Boiling Away Hate
I totally get why little kids would think spinach is gross. Most probably share my first vision of spinach: Popeye drinking dark green goo, out of a can, and then beating the shit out of people. It was totally weird and random. Did spinach bring out rage in sailors?
Eating vegetables, let alone drinking them, was just not on my things to do list (which included making my oma judge my many productions of a My Little Pony beauty pageant. Moondancer always won.)
But I still don’t get what gives veggies a bad rap in general. And some more than others. Carrots, cucumbers, zucchini, there’s really not that much angst against them. But brussels sprouts? It’s like they’re so hateful that they’d rather stop helping the homeless than let two consenting adults build a life together.
Why are brussels sprouts so hated?
They’re pretty cute, actually. Adorable little bulbs with pretty, pale green petals. They’re not scary, weapon-like spears like asparagus. They’re not slimy with a clinical and unappetizing sounding name—fungus—like mushrooms. They don’t splooge juice like a tomato. Brussels sprouts are small and neatly compact.
Why all the hate?
I figured it must be from a wrongful cooking method. I’ve had brussels from the grill (coated in butter and wrapped in foil), from the oven and from the stove. But I’ve never boiled them. Maybe, like so many other vegetables, they got a bad rap from being boiled to death. So I gave up the lovely browning effect just to see if my love for brussels could be extended to another method. And to see if I could discover the root of their hatred.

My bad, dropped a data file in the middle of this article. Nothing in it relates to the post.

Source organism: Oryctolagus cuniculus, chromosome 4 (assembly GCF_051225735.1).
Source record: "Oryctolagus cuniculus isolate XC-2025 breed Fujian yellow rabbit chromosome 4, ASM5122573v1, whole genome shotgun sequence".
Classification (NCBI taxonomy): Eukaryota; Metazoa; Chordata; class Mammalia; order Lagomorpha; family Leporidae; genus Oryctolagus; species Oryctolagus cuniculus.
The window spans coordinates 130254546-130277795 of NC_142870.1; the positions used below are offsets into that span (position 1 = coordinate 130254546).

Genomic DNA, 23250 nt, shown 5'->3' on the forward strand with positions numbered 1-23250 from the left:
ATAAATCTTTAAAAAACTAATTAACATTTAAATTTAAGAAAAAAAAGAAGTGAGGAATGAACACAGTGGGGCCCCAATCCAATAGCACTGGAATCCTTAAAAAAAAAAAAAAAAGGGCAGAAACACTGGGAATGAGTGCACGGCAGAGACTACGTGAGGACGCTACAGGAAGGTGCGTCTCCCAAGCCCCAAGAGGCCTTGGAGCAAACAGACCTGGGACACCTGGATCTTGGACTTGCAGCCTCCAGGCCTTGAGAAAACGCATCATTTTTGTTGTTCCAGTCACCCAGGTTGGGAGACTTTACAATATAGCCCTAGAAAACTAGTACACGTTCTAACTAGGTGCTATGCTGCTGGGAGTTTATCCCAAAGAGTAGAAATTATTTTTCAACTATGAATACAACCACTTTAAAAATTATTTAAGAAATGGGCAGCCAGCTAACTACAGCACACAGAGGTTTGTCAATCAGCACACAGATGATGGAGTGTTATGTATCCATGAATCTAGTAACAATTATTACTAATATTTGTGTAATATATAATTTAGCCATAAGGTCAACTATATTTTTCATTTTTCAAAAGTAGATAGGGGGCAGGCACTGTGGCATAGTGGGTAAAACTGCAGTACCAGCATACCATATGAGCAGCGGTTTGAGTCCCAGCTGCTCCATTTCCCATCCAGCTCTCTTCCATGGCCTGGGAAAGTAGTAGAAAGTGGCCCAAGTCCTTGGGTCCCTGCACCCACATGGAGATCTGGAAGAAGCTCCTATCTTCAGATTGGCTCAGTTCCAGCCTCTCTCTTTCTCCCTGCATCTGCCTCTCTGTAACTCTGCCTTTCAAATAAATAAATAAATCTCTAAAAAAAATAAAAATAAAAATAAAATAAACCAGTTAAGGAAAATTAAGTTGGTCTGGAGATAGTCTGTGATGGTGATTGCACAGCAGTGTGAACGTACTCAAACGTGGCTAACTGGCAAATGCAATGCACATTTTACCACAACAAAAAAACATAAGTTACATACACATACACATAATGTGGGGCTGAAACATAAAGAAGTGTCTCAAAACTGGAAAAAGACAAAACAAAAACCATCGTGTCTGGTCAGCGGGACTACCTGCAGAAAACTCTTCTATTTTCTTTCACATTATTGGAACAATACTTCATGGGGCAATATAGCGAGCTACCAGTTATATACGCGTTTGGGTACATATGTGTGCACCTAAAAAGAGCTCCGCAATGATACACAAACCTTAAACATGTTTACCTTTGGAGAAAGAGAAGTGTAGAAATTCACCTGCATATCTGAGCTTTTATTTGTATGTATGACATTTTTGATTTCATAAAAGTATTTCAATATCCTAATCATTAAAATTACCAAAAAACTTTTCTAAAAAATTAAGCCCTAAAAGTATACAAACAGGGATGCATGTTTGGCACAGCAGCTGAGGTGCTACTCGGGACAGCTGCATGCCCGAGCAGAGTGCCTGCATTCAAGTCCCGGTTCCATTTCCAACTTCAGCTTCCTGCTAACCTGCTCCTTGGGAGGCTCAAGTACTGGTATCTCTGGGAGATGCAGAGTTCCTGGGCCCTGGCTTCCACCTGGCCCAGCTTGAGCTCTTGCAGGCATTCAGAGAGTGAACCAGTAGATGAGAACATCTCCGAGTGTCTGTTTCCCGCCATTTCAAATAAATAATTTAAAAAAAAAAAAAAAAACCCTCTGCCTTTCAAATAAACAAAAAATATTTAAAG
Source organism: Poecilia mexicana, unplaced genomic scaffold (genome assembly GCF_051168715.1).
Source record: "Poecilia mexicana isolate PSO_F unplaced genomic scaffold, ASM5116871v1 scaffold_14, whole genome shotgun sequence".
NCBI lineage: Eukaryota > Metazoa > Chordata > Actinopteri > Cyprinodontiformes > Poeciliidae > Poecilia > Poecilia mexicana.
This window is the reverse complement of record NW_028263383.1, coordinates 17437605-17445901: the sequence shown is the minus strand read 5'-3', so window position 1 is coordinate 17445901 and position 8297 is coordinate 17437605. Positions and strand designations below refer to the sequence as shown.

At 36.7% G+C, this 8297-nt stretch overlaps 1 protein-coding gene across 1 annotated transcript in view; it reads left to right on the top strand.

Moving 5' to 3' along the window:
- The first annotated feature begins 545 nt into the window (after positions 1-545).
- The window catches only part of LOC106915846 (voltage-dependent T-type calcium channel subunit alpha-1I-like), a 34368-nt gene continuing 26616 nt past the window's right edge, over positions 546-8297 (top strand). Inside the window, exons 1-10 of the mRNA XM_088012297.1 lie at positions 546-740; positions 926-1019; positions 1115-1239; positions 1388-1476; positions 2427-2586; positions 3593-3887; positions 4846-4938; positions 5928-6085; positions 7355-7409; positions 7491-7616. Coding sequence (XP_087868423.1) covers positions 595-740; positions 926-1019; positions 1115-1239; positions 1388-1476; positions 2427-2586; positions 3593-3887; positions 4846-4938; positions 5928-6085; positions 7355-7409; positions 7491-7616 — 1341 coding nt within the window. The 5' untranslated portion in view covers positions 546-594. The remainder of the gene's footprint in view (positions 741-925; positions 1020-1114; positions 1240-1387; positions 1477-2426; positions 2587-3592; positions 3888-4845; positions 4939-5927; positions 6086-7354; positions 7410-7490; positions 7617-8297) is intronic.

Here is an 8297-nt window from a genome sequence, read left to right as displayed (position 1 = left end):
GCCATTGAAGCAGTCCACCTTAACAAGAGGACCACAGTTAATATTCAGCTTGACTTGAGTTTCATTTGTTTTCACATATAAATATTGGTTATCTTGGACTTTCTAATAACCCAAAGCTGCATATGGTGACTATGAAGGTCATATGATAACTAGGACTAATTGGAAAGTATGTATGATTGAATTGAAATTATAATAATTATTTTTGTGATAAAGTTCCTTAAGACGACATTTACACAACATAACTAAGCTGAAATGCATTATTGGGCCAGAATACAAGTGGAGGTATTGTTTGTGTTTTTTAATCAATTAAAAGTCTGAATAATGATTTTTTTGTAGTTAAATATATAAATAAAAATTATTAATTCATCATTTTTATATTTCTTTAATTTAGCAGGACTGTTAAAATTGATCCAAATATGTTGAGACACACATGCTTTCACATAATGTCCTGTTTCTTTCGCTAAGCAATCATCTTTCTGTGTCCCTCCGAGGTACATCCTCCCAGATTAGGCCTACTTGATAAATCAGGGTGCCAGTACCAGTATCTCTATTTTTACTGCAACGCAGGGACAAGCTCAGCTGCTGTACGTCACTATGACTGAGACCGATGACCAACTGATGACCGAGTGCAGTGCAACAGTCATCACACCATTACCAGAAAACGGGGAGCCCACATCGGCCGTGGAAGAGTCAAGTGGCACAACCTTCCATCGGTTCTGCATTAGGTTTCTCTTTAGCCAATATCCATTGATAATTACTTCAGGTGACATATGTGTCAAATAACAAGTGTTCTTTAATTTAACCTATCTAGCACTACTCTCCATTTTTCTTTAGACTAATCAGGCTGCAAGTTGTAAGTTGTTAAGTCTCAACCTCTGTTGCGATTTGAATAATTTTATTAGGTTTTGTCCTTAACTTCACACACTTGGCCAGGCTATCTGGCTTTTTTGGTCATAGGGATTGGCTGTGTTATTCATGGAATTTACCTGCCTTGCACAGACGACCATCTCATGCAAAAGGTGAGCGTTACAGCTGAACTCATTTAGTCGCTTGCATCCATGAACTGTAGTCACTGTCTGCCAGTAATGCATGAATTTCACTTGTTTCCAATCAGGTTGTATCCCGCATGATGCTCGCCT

Boiled Brussels Sprouts and Cauliflower with Orzo and Arugula, Cream Cheese, Lemon Sauce
I googled brussels sprouts and cauliflower and found this recipe from Smitten Kitchen and was intrigued by the easy boil, especially because I could use that same water to boil the pasta, making it easier on the clean-up end. I followed her basic directions for cooking times, but also added in the orzo while the brightly colored yellow cauliflower finished cooking.
Because I couldn’t rely on buttery, browned vegetables for flavor, I whipped up a bold sauce to make up for the boil. In a food processor, buzz around: lemon zest, lots of lemon juice, 2 whopping spoonfuls of cream cheese, 2 large cloves of garlic, 2 whopping handfuls of arugula, salt, pepper and a smidge of oil. While the the rest of the meal is in water, heat the sauce and then turn off the burner and let it thicken. Keep a lid on to retain the heat. Rewarm right before serving.
Toss the drained veggies and orzo with the sauce and top with parm and more freshly ground pepper.
Oh, and the boiled brussels were delicious. Pleaseantly soft and still flavorful without being cooked in fat.